FitSense FS-1 Speedometer Watch Review

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Product Requirements:
NetLink Requirements:
PC running Windows 95, 98, ME, NT, or 2000
Free serial port
Internet access for offloading data via NetLink

Both runners and fitness walkers alike will appreciate this product from  The FS-1 Speedometer
Watch is like a pedometer on steroids. It uses a small wireless module that
attaches to your shoe to tell you how far you’ve traveled, how fast, how many
calories you’ve burned, and can even keep track of your heart rate with an optional
heart rate chest strap. And if all those features weren’t enough, you can upload
your stats to the internet through a wireless pod that you connect to your PC.
Want to hear more? Read on…

When you first see the FS-1, you are struck by its unique design. It’s quite
big (2.0 x 1.6 x 0.6 inches) as far as typical watches go, but the display is large and
very easy to read. Even though the watch is large, it only weighs 1.8oz (50g).
It is shaped in such a way that the display points out to the side of your wrist
instead of pointing up. This makes viewing the display easier while you’re
running or walking, as you won’t have to bring your arm up and pivot it to read
it. Instead, you can easily view the display while you are normally pumping your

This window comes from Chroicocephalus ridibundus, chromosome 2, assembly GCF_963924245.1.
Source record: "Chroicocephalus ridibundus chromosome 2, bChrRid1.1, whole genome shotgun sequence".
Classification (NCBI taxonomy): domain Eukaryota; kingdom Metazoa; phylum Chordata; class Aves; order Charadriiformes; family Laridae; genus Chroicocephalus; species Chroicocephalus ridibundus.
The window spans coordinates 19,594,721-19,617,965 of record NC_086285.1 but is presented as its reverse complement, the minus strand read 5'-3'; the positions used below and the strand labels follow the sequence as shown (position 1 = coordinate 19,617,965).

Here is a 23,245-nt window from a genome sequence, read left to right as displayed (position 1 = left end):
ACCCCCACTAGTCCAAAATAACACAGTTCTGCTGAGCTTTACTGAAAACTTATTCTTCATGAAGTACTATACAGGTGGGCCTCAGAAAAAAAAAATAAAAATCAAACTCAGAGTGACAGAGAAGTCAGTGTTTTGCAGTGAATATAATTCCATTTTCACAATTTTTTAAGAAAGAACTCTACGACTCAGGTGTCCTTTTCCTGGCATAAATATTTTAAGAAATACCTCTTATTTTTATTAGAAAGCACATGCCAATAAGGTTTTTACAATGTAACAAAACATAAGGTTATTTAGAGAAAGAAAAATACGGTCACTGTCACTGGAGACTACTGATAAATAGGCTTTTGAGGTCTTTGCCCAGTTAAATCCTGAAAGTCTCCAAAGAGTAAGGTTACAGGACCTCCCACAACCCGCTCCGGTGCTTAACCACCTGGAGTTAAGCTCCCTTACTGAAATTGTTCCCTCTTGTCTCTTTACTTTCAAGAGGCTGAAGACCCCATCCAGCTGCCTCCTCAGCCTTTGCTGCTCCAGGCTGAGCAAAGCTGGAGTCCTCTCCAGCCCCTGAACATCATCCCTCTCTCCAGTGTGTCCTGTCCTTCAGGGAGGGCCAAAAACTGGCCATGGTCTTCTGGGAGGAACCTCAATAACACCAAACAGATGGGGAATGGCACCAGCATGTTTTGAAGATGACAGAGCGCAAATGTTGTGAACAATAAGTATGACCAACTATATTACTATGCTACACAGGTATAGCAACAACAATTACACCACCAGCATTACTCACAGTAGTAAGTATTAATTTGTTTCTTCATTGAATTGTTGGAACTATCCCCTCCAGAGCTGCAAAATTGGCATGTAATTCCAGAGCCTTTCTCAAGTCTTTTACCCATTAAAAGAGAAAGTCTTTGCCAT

arms up and down during exercise.

The watch is powered by 1 CR2032 coin cell, that has a typical battery life
of 3 months. These type cells are widely available at most stores that sell
batteries, usually for less than $2 each. FitSense is nice enough to include 2
extra batteries with the watch. The FS-1 is made of plastic and the band is
a flexible rubber material. Luckily the band has holes the whole length of the
strap. So, it will fit almost any sized wrist. I found the watch to be
surprisingly comfortable. However, I wouldn’t personally wear the FS-1 as my
everyday watch, only because it ‘sticks out’ too much figuratively and

The display on the watch is divided into 4 quadrants for easy viewing and the
top of the watch has 5 buttons. Don’t worry, operation is very simple as most of
the buttons only have one function. The Mode button allows you toggle through
the seven main modes. Time mode gives you a standard watch display with
time of day, seconds, day of the week and date. Sped mode is the
mode you’ll be in most of the time while you’re walking or running. In this
mode, you’ll see your speed, calories burned, activity time, and distance
traveled. Log mode displays data from the last 28 runs or walks. Odom